* Upon power
on, students’ Micro:bits
display “AB” while teacher’s “T”.

* Suppose boy
presses button A to choose role A (receiver),

girl presses button B to choose role B (sender).

* Teacher goes
through the list of polygons by pressing button A and button B.

* Suppose
teacher chooses a right triangle,

he then shakes his Micro:bit
to transfer his choice to students’ Micro:bits.

* Micro:bit with role B (i.e. girl) will display teacher’s choice.

* Micro:bit with role A (i.e. boy) will display a dot showing the current
location,

which can be controlled to navigate
by pitching/rolling his Micro:bit.

* The students
do not see each other’s Micro:bit.

* The girl
starts telling the boy what the pattern is.

* Base on
these verbal instructions, the boy re-constructs the pattern,

by pressing button A to toggle between
on/off of the dot

while pitching/rolling
his Micro:bit.

* The boy
cannot ask any question.

If he is successful, his Micro:bit will display a flashing pattern.

* Students can inter-change their roles to repeat the activity.

What
can possibly be learnt by the students?

â Think before scrolling down. â

What can
possibly be learnt by the students?

The information gap between
students and the specific roles played by them create the need to use precise
language in order to convey messages correctly and efficiently.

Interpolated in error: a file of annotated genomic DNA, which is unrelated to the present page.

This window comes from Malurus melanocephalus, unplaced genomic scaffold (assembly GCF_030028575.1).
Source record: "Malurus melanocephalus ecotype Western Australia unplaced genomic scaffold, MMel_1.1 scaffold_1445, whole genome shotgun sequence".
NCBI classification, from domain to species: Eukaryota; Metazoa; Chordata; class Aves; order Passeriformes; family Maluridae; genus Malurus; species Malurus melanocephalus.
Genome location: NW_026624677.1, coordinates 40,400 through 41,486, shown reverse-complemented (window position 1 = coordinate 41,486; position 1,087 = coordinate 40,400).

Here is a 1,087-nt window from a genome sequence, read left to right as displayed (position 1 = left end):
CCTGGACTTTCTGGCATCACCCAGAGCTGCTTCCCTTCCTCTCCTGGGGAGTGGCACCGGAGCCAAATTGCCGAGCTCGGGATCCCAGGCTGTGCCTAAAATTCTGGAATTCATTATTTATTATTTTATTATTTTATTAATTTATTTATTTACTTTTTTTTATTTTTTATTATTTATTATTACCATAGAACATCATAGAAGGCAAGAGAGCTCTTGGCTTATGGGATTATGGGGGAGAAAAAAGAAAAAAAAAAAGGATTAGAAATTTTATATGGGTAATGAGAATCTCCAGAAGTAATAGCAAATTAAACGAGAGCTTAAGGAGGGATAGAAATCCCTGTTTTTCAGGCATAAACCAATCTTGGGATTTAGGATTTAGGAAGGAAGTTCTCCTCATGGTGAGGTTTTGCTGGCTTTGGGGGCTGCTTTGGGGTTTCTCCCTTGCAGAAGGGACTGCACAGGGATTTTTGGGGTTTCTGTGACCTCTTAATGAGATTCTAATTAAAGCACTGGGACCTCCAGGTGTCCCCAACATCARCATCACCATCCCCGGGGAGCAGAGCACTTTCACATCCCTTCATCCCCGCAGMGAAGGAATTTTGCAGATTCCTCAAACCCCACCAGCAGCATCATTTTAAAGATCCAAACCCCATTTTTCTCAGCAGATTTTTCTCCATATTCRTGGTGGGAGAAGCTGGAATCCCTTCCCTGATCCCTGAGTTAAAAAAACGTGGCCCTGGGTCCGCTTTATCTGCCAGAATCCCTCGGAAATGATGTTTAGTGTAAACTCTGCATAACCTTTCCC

The three basic levels are
terminology, sentence and conjunction.

1. Terminology

Each body of knowledge
consists of terms and definitions, with which participants use to communicate
meanings without ambiguity. The mastering of this terminology is a
pre-requisite of practicing in the body. For the case of triangles in
mathematics, the list is right, acute … isosceles, equilateral … height, base …
adjacent side, hypotenuse … Very often students are found using their own ways
based on everyday words such as line, point, up, etc., even after classroom
learning of the topic. This activity can help as a revision of the terminology,
and more importantly reminding students the importance of using it in
communication.

2. Sentence

Sentence structure can be
simple, compound … There shouldn’t be assumption that students can handle it
themselves. This activity can help to expose students’
weakness in using sentences for communication, and
bringing out the opportunity of correcting it.

3. Conjunction

Sentences are seldom
independent of each other. The use of appropriate conjunctions can make the
meaning more complete. For example, “It is a right triangle. It is an isosceles
triangle.” is less understood as “It is a right triangle. It is __also__ an
isosceles triangle.” Similar to the above, this activity can help to expose
students’ weakness in using conjunctions, and bringing
out the opportunity of correcting it.

hex
file (student) can be downloaded here.

hex file
(teacher) can be downloaded here.

If you want to implement
these or other activities in your classroom, please contact us for assistance.

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